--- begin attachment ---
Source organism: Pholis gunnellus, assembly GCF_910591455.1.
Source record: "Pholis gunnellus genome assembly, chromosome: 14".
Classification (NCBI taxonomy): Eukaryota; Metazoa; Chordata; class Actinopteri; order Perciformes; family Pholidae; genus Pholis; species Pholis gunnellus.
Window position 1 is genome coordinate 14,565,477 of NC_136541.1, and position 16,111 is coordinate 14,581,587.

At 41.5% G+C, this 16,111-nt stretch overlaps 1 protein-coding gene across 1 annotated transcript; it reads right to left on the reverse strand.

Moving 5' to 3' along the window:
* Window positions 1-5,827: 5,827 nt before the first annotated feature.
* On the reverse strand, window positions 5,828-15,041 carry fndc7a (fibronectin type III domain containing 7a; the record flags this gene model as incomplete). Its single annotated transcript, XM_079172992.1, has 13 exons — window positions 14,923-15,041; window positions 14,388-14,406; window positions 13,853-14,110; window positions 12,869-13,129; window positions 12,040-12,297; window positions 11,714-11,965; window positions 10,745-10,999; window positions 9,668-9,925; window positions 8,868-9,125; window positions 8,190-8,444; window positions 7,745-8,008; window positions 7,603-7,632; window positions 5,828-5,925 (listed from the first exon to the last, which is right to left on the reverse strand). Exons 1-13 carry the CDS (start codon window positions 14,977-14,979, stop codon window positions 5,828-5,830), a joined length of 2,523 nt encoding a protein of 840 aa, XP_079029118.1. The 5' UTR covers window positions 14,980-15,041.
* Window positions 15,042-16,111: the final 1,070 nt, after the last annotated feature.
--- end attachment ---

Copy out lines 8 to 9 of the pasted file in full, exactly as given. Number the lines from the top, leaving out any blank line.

* On the reverse strand, window positions 5,828-15,041 carry fndc7a (fibronectin type III domain containing 7a; the record flags this gene model as incomplete). Its single annotated transcript, XM_079172992.1, has 13 exons — window positions 14,923-15,041; window positions 14,388-14,406; window positions 13,853-14,110; window positions 12,869-13,129; window positions 12,040-12,297; window positions 11,714-11,965; window positions 10,745-10,999; window positions 9,668-9,925; window positions 8,868-9,125; window positions 8,190-8,444; window positions 7,745-8,008; window positions 7,603-7,632; window positions 5,828-5,925 (listed from the first exon to the last, which is right to left on the reverse strand). Exons 1-13 carry the CDS (start codon window positions 14,977-14,979, stop codon window positions 5,828-5,830), a joined length of 2,523 nt encoding a protein of 840 aa, XP_079029118.1. The 5' UTR covers window positions 14,980-15,041.
* Window positions 15,042-16,111: the final 1,070 nt, after the last annotated feature.